Deacon Profile: John Budd

Deacon Profile: John Budd

Veteran John Budd has traveled around the world through military and civilian aviation for more than three decades, but his first stop when he arrives home is his yoga mat.

A Winston-Salem native, Budd is the owner of Yoga Dogz, a nonprofit yoga studio in Reynolda Village dedicated to extending yoga beyond its usual wealthy, female, bendy practitioners.

So, how does a U.S. Army helicopter pilot like yourself get started in yoga, of all things?

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I was in a lot of pain. I was physically hurting, and I did it to heal my body. At the time, I didn’t know how much healing I needed. I started in martial arts with Tai Chi, and it helped a lot. As different life events would increase and decrease my pain, yoga helped me to control energy in my body.

How did you get started teaching?

I had reservations about becoming a yoga teacher. I come from a right-wing, religious family, and the idea did not jive with most of my friends. I wanted to walk away and do something else, but it haunted me. I felt called to teach yoga.

When did you decide to do your teacher training?

It became real when I went to marriage counseling at my church. I remember I was going to throw my yoga application away after the meeting, but I mentioned it to my counselor and he looked like he had seen a ghost. He said he had a dream in which God had told him to tell me to go teach. After that, I left everything. I left my kids. I left for nine weeks to go become a yoga teacher, and it was a magical experience.

Why did you decide to open your own studio?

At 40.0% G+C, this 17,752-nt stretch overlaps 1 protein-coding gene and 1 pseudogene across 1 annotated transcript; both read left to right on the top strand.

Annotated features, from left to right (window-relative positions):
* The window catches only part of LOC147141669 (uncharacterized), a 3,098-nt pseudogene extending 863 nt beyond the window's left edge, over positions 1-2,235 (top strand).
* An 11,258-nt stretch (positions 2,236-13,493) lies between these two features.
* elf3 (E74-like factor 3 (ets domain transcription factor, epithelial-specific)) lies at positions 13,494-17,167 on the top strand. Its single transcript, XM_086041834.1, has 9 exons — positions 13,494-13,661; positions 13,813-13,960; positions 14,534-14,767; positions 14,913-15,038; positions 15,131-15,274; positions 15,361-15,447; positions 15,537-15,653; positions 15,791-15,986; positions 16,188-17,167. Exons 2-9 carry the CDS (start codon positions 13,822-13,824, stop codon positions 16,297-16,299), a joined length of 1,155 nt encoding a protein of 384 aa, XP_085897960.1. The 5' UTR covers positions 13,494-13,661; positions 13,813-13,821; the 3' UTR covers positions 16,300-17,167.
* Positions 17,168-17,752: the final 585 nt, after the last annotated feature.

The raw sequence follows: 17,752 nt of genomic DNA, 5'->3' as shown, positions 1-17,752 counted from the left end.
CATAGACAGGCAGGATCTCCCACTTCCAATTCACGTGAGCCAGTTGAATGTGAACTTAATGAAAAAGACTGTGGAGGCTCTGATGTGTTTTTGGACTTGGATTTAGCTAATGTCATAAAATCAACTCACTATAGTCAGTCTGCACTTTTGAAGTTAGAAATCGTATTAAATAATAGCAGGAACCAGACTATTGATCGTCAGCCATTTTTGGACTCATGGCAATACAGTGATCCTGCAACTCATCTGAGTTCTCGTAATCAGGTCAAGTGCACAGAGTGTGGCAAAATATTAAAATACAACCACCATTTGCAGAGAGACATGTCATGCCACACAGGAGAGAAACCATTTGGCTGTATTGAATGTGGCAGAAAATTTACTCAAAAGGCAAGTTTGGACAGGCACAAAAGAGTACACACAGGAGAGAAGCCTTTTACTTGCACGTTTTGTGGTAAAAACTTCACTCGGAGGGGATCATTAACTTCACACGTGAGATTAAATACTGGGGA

I wanted to make yoga accessible to everyone. It’s important to welcome everybody and anybody: heavy, old, young, stiff, inflexible, injured. I really didn’t create the studio to make a profit, I created it to be a place to help people.

Is that why you made Yoga Dogz a nonprofit?

Yes and no. The studio was losing money and I was trying to sell the business, but I couldn’t. Turning it into a nonprofit was a solution because then it didn’t matter that we were barely breaking even! Now, the money we make goes back into teaching at Taylorsville Prison and the Winston-Salem Street School to bring yoga to underserved populations. It’s hard for people to pay for yoga and I want to give it to everyone.

You have a lot of people working at Yoga Dogz now: 16 teachers ranging in ages and styles. How did you meet and hire all of the instructors?

At first, I was teaching all the classes — 20-something a week. Then everyone just started coming into the studio space and before I knew it, we had this beautiful staff. We are always growing as teachers and I want to make it place for both students and teachers to grow, so when people want to teach, I let ‘em teach.

How has yoga impacted your military work?

After practicing yoga, I started to see my enemy in Afghanistan differently. I looked at them and I realized I was a lot like them. Now yoga is my battlefield. I used to think I would change the world with a gun, and now I’m changing it through yoga. The only problem with yoga in the military is if the enemy starts practicing yoga also, there will be no one to fight!

You described yourself as a man of faith. Do you ever feel that your Christianity comes in conflict with your yogic beliefs?

My faith is more real and more authentic than it has ever been. You do not have to give up your faith to practice yoga; it has made me a stronger Christian and father. It took words and belief systems and made them more authentic like the ability to forgive, and the ability to love. Yoga brings these things to life for me. Anybody is welcome to come in and practice and I don’t care what they believe. I don’t worry about it.

What do you envision for the future of Yoga Dogz?

When I opened Yoga Dogz, I wanted to hand it over to someone else. I’m good at starting stuff, but I have a challenge running and maintaining it, but I’ve found a revived energy lately because of some of the amazing people who walk in here.

It is really encouraging to see the youth embracing yoga. Look, I may never do anything but teach at prisons, do yoga and fly a little bit. All of y’all will probably go on to do incredible things. If you keep growing and doing things, there’s no telling where it will go.

Finally, and the most pressing question: where are the dogs in Yoga Dogz?

From “dogs of war.” I had a friend who always used to say, “I was a line dog pilot.” I keep it simple — I just do yoga! 

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